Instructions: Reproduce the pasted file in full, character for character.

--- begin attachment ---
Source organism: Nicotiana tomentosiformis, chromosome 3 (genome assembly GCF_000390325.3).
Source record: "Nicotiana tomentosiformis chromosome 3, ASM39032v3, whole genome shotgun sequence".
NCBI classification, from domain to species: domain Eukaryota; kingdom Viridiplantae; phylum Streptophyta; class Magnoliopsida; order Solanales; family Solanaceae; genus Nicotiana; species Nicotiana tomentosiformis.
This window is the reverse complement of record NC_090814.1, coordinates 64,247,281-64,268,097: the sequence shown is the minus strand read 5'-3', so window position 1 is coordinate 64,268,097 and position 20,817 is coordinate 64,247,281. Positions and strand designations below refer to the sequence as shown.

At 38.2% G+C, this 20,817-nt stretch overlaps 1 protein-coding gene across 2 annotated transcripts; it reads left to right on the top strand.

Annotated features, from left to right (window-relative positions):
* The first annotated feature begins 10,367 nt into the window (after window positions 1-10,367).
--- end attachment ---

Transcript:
Source organism: Nicotiana tomentosiformis, chromosome 3 (genome assembly GCF_000390325.3).
Source record: "Nicotiana tomentosiformis chromosome 3, ASM39032v3, whole genome shotgun sequence".
NCBI classification, from domain to species: domain Eukaryota; kingdom Viridiplantae; phylum Streptophyta; class Magnoliopsida; order Solanales; family Solanaceae; genus Nicotiana; species Nicotiana tomentosiformis.
This window is the reverse complement of record NC_090814.1, coordinates 64,247,281-64,268,097: the sequence shown is the minus strand read 5'-3', so window position 1 is coordinate 64,268,097 and position 20,817 is coordinate 64,247,281. Positions and strand designations below refer to the sequence as shown.

At 38.2% G+C, this 20,817-nt stretch overlaps 1 protein-coding gene across 2 annotated transcripts; it reads left to right on the top strand.

Annotated features, from left to right (window-relative positions):
* The first annotated feature begins 10,367 nt into the window (after window positions 1-10,367).